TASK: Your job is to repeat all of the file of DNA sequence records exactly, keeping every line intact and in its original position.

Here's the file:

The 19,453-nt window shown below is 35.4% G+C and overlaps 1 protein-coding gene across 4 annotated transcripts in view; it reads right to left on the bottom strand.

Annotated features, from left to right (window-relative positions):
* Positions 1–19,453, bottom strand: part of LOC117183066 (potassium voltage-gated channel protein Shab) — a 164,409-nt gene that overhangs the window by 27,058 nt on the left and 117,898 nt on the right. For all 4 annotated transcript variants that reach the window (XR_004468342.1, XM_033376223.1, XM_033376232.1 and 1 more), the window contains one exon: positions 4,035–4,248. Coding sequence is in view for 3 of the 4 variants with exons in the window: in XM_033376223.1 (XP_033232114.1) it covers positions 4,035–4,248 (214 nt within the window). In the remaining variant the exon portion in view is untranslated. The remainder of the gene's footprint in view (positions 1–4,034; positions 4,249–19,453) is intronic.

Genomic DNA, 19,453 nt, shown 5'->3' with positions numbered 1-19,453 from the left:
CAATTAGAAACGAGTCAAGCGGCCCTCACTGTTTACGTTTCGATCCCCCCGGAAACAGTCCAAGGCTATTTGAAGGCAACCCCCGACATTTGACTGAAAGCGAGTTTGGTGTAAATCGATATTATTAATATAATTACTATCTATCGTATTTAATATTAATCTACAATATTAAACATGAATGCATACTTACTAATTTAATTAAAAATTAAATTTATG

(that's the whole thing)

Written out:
The 19,453-nt window shown below is 35.4% G+C and overlaps 1 protein-coding gene across 4 annotated transcripts in view; it reads right to left on the bottom strand.

Annotated features, from left to right (window-relative positions):
* Positions 1–19,453, bottom strand: part of LOC117183066 (potassium voltage-gated channel protein Shab) — a 164,409-nt gene that overhangs the window by 27,058 nt on the left and 117,898 nt on the right. For all 4 annotated transcript variants that reach the window (XR_004468342.1, XM_033376223.1, XM_033376232.1 and 1 more), the window contains one exon: positions 4,035–4,248. Coding sequence is in view for 3 of the 4 variants with exons in the window: in XM_033376223.1 (XP_033232114.1) it covers positions 4,035–4,248 (214 nt within the window). In the remaining variant the exon portion in view is untranslated. The remainder of the gene's footprint in view (positions 1–4,034; positions 4,249–19,453) is intronic.

Genomic DNA, 19,453 nt, shown 5'->3' with positions numbered 1-19,453 from the left:
CAATTAGAAACGAGTCAAGCGGCCCTCACTGTTTACGTTTCGATCCCCCCGGAAACAGTCCAAGGCTATTTGAAGGCAACCCCCGACATTTGACTGAAAGCGAGTTTGGTGTAAATCGATATTATTAATATAATTACTATCTATCGTATTTAATATTAATCTACAATATTAAACATGAATGCATACTTACTAATTTAATTAAAAATTAAATTTATG